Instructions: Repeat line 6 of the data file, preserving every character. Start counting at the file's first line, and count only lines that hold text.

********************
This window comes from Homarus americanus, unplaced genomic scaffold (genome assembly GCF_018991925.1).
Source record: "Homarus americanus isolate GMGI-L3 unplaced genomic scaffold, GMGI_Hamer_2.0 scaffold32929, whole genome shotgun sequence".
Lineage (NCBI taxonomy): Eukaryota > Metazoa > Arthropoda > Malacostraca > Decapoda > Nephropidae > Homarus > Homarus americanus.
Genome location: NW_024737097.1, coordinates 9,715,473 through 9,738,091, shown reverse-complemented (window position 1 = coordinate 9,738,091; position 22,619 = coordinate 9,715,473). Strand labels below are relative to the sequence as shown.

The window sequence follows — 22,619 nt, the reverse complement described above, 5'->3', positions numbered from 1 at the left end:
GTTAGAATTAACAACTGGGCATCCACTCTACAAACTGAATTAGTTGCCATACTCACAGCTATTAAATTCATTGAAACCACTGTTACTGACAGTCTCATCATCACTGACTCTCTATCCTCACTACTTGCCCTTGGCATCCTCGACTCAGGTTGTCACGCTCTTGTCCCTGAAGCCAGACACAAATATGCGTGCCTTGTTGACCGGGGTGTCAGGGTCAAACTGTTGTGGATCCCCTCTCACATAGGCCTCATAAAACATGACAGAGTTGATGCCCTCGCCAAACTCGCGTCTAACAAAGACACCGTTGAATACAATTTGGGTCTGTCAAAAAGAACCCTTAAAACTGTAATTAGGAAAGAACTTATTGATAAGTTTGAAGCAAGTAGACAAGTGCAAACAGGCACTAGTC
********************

GTTAGAATTAACAACTGGGCATCCACTCTACAAACTGAATTAGTTGCCATACTCACAGCTATTAAATTCATTGAAACCACTGTTACTGACAGTCTCATCATCACTGACTCTCTATCCTCACTACTTGCCCTTGGCATCCTCGACTCAGGTTGTCACGCTCTTGTCCCTGAAGCCAGACACAAATATGCGTGCCTTGTTGACCGGGGTGTCAGGGTCAAACTGTTGTGGATCCCCTCTCACATAGGCCTCATAAAACATGACAGAGTTGATGCCCTCGCCAAACTCGCGTCTAACAAAGACACCGTTGAATACAATTTGGGTCTGTCAAAAAGAACCCTTAAAACTGTAATTAGGAAAGAACTTATTGATAAGTTTGAAGCAAGTAGACAAGTGCAAACAGGCACTAGTC